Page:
That is, perhaps, the point of the travel programs. In a January 2011 news release, Obama said the new travel programs would “increase people-to-people contact; support civil society in Cuba; enhance the free flow of information to, from, and among the Cuban people; and help promote their independence from Cuban authorities.”
Vaselakos’ group stayed at the Plaza Central Hotel in Havana.
Every morning, he participated in “dawn patrol,” when the group of photographers — many of them well-traveled — would head out to capture the city coming to life.
“The people are just lovely,” he said. “They are quick to smile and seemed fiercely proud of their revolution.”
On the downside, he added, the Cuban people, in general, know very little about the outside world, or at least the outside world as it affects the United States.
“They don’t know about Afghanistan or Grenada,” he said.
“Everywhere you go, you hear wonderful music,” Vaselakos said.
Before he left for the Caribbean, he’d heard the way to win a Cuban’s heart is to bring him things he cannot get in Cuba. That included such everyday items as hair products and guitar strings.
“I brought several packages of guitar strings,” he said. “Each time I took someone’s photo, I gave them a package. They just loved it.”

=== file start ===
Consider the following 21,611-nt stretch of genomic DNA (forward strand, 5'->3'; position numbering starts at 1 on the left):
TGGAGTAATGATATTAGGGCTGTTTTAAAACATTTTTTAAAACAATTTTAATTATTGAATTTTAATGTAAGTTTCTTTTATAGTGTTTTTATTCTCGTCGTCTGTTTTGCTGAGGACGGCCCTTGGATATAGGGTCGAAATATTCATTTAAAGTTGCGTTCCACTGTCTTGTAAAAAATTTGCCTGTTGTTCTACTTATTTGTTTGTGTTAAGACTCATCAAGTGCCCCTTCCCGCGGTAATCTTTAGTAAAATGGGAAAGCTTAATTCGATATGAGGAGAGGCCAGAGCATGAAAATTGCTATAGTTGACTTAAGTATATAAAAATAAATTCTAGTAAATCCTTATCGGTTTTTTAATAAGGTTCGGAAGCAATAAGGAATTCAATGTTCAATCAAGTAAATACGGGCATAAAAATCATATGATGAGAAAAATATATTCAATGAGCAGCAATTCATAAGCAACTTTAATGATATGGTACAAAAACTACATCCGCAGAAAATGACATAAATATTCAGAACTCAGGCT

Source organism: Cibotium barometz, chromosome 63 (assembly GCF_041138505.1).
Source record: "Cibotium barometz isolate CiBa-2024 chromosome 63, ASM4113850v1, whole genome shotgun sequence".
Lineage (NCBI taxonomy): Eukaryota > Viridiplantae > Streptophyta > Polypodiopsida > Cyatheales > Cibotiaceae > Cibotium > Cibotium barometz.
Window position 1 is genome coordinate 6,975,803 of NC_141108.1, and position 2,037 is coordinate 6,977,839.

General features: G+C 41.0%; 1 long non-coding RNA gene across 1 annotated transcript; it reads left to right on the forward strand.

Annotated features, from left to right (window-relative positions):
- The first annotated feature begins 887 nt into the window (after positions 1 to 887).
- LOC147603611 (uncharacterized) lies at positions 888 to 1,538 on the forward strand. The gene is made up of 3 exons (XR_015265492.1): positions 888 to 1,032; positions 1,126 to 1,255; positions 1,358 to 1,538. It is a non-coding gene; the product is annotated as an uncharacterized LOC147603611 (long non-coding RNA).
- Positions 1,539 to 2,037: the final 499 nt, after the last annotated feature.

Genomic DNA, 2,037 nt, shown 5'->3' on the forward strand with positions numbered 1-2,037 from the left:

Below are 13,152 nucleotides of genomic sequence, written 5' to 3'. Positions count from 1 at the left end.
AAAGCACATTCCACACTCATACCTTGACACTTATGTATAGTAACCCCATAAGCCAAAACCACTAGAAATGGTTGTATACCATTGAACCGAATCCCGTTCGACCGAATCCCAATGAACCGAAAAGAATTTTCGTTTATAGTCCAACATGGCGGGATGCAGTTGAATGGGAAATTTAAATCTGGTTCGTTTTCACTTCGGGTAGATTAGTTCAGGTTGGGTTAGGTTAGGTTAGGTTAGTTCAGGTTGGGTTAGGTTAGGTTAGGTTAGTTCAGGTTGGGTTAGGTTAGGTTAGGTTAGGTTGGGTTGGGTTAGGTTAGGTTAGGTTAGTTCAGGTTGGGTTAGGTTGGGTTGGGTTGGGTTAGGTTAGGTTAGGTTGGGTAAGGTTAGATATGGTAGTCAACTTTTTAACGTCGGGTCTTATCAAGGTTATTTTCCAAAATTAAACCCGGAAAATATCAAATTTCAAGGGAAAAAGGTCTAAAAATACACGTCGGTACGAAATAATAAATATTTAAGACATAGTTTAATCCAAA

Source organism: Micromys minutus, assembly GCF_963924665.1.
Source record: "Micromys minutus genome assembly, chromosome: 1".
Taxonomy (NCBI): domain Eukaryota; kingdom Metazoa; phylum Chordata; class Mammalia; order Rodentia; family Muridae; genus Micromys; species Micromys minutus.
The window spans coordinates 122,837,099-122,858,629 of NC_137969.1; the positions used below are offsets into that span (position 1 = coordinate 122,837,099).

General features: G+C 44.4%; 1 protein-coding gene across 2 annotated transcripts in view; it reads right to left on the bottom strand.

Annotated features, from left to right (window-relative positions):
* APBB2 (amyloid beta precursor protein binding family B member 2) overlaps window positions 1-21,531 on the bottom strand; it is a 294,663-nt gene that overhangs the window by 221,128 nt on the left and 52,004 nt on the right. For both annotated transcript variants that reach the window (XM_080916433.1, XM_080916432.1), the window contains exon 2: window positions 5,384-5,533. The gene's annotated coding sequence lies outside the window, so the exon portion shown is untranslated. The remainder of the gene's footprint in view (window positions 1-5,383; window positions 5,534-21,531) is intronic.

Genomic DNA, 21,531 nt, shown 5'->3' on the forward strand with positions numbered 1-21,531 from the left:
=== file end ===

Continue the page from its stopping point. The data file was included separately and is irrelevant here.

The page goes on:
Armed with his Nikon D800 and Nikon D600, Vaselakos and the others integrated with members of Cuba’s national photography association, Fototeca de Cuba, an institution created in 1986 to promote photographic arts in Cuba.
One of the requirements of the cultural exchange programs is that visitors interact with selected Cuban individuals or groups.
Vaselakos said it was amazing to see the resourcefulness of the Cuban photographers.
“They had very little in terms of technology and equipment, yet they were able to produce amazing work,” he said. “They had this studio that was 4-foot-by-6-foot with a small window. They’d hung damask over the window to diffuse the light.”
He said the Cuban photographers shared a single Rebel TI camera. Yet, despite the limitations, Vaselakos said, “Their photos are brilliant. Your mouth just hangs open when you see them.”
Vaselakos said in addition to learning much about the country, the trip helped him hone his craft.
“I had never been a good street photographer,” he said. “This trip made me a better one.”